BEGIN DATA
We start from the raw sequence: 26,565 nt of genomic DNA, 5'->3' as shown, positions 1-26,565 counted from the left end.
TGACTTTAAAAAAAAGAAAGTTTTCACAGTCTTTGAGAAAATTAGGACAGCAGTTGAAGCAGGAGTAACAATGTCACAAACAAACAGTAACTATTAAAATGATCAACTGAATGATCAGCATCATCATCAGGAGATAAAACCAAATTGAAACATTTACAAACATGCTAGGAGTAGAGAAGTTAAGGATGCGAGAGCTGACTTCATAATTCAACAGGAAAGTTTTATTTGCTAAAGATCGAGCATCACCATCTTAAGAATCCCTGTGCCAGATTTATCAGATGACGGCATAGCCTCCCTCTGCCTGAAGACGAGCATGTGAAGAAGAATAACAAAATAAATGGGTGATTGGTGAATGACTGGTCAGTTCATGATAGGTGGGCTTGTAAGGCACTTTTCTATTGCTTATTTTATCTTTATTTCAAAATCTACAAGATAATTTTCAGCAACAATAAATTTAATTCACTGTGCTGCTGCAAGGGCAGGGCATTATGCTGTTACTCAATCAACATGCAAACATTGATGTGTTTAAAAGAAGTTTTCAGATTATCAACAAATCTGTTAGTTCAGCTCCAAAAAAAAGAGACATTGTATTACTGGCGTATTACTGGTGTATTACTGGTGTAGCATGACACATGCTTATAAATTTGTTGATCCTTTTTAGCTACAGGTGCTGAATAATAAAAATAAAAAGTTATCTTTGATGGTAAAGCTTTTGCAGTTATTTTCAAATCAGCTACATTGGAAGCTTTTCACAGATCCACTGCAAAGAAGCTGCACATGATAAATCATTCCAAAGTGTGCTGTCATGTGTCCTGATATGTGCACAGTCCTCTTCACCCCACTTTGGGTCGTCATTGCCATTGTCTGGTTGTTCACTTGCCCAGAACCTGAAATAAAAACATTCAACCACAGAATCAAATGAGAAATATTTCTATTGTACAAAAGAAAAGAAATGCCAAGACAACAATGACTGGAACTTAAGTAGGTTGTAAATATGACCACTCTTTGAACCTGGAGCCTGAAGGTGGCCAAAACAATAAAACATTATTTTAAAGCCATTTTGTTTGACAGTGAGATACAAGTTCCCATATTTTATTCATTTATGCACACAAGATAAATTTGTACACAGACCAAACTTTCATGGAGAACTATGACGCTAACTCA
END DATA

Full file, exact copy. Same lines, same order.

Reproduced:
We start from the raw sequence: 26,565 nt of genomic DNA, 5'->3' as shown, positions 1-26,565 counted from the left end.
TGACTTTAAAAAAAAGAAAGTTTTCACAGTCTTTGAGAAAATTAGGACAGCAGTTGAAGCAGGAGTAACAATGTCACAAACAAACAGTAACTATTAAAATGATCAACTGAATGATCAGCATCATCATCAGGAGATAAAACCAAATTGAAACATTTACAAACATGCTAGGAGTAGAGAAGTTAAGGATGCGAGAGCTGACTTCATAATTCAACAGGAAAGTTTTATTTGCTAAAGATCGAGCATCACCATCTTAAGAATCCCTGTGCCAGATTTATCAGATGACGGCATAGCCTCCCTCTGCCTGAAGACGAGCATGTGAAGAAGAATAACAAAATAAATGGGTGATTGGTGAATGACTGGTCAGTTCATGATAGGTGGGCTTGTAAGGCACTTTTCTATTGCTTATTTTATCTTTATTTCAAAATCTACAAGATAATTTTCAGCAACAATAAATTTAATTCACTGTGCTGCTGCAAGGGCAGGGCATTATGCTGTTACTCAATCAACATGCAAACATTGATGTGTTTAAAAGAAGTTTTCAGATTATCAACAAATCTGTTAGTTCAGCTCCAAAAAAAAGAGACATTGTATTACTGGCGTATTACTGGTGTATTACTGGTGTAGCATGACACATGCTTATAAATTTGTTGATCCTTTTTAGCTACAGGTGCTGAATAATAAAAATAAAAAGTTATCTTTGATGGTAAAGCTTTTGCAGTTATTTTCAAATCAGCTACATTGGAAGCTTTTCACAGATCCACTGCAAAGAAGCTGCACATGATAAATCATTCCAAAGTGTGCTGTCATGTGTCCTGATATGTGCACAGTCCTCTTCACCCCACTTTGGGTCGTCATTGCCATTGTCTGGTTGTTCACTTGCCCAGAACCTGAAATAAAAACATTCAACCACAGAATCAAATGAGAAATATTTCTATTGTACAAAAGAAAAGAAATGCCAAGACAACAATGACTGGAACTTAAGTAGGTTGTAAATATGACCACTCTTTGAACCTGGAGCCTGAAGGTGGCCAAAACAATAAAACATTATTTTAAAGCCATTTTGTTTGACAGTGAGATACAAGTTCCCATATTTTATTCATTTATGCACACAAGATAAATTTGTACACAGACCAAACTTTCATGGAGAACTATGACGCTAACTCA